Joyner added that although it can be hard to avoid food cues in our society, people can try some tricks to minimize exposure to these cues by using technology to skip through food advertisements on TV shows and refraining from going into restaurants. From the findings of the study, we can safely conclude that the presence of food-related cues in a fast-food restaurant environment can induce hunger for food. These food cues can also trick patrons to overeat at fast-food joints. The cues have little or no impact on customers’ liking for food tastes, and patrons can develop tricks to reduce exposure to food cues and avoid overeating.

Study: Are You Aging Faster Than Your Chronological Age?

Many people are interested to know whether they are aging faster or slower than their chronological age. That is why a lot of online quizzes, expensive chromosome tests or blood panels are prevalent nowadays, apparently to determine if our aging process matches our actual age. However, these tests are not really reliable in terms of determining your aging process. Some are also quite costly, ranging from $300 to $800.

A recent study revealed that based on 11 different measures of aging, including blood and chromosome tests, none of them agree with one another in terms of given results. The research is based on a lifelong study of nearly 1,000 people in Dunedin, New Zealand, who have been studied extensively from birth to age 38. This means that age tests have varying results and data from specific tests don’t support one another. Thus, it is difficult to identify which one is accurate.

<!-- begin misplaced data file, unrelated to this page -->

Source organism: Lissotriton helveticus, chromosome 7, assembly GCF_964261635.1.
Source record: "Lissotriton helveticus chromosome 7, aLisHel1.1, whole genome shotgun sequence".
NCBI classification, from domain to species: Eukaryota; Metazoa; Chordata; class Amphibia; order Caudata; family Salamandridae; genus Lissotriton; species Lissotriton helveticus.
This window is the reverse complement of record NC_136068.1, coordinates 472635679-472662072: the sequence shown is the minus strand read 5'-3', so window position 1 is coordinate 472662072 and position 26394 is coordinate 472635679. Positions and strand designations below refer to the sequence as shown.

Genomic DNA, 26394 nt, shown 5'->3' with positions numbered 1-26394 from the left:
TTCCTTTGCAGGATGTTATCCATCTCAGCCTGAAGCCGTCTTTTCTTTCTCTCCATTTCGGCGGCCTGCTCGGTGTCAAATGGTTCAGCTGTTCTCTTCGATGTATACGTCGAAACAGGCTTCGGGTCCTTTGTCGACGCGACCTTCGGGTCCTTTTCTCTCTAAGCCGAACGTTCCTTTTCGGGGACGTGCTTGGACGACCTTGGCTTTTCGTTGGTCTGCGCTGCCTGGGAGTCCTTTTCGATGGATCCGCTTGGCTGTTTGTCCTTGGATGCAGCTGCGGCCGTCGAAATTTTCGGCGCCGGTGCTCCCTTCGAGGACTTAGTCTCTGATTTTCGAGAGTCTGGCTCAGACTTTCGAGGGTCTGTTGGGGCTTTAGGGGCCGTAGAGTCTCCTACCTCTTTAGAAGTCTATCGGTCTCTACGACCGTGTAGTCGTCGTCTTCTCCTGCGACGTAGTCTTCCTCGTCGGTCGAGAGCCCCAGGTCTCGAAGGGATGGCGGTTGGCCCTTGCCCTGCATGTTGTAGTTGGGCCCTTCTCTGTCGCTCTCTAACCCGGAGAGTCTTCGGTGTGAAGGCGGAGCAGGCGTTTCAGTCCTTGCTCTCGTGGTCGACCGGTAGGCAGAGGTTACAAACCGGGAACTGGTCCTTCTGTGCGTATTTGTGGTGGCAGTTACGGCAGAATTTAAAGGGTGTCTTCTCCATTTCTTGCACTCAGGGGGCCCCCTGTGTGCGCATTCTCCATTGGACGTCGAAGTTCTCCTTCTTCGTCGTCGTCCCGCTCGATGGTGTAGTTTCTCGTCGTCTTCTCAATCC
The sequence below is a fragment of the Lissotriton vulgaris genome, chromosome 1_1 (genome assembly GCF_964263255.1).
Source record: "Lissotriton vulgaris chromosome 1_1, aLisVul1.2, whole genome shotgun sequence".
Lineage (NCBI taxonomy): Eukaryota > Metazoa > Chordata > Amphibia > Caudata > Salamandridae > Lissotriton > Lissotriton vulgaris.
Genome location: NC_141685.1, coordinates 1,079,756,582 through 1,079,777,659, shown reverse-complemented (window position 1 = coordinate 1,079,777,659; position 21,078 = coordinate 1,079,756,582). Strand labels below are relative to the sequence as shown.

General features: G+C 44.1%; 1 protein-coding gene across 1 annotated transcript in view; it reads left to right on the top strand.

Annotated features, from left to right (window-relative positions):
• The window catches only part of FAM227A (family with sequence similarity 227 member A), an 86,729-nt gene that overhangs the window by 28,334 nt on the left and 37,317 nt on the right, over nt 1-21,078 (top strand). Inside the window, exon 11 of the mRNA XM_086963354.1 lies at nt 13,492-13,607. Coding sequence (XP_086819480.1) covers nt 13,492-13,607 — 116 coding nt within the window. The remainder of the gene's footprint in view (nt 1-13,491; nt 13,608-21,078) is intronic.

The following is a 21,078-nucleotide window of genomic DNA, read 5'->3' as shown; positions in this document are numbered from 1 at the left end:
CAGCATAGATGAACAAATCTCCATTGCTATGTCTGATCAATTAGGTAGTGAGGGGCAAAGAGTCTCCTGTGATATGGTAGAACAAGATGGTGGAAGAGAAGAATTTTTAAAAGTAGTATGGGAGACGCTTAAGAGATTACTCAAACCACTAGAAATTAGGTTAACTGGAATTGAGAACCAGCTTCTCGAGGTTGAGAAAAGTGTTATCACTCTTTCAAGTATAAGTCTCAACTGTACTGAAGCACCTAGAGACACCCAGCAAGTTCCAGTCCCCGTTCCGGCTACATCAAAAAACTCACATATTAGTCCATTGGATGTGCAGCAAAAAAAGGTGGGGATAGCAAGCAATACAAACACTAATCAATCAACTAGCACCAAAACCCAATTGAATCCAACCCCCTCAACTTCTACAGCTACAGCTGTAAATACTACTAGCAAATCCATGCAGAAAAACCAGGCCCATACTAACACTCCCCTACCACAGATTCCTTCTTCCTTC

“People age at different rates and geriatric medicine needs a way to measure that,” says Daniel Belsky, an assistant professor of population health sciences at Duke University who studies aging. “However, results coming from different aging measures may vary and see a lot of disagreement, depending on a person’s physiology, genes, blood markers, balance and grip strength. It is safe to say that it’s premature to market aging tests to the public.”

Varying Results

The researchers collected physical aging measures from the Dunedin participants such as motor coordination, cognitive function, facial aging, and self-assessed health. However, the DNA’s telomeres, located at the end of chromosomes that unravel the more we age, are found to have “no evidence of the ability to predict physical or cognitive changes, except possibly facial aging,” Belsky said.

Moreover, the DNA’s “epigenetic” patterns, which are thought of as clocks that measure the aging rate, were found to “keep time pretty well.” However, it also seemed that these patterns “were less clearly related to changes in people’s physiology or problems with physical or cognitive performance.” Thus, using the said patterns can be questionable whether they are appropriate to use to survey individuals in order to predict their life span.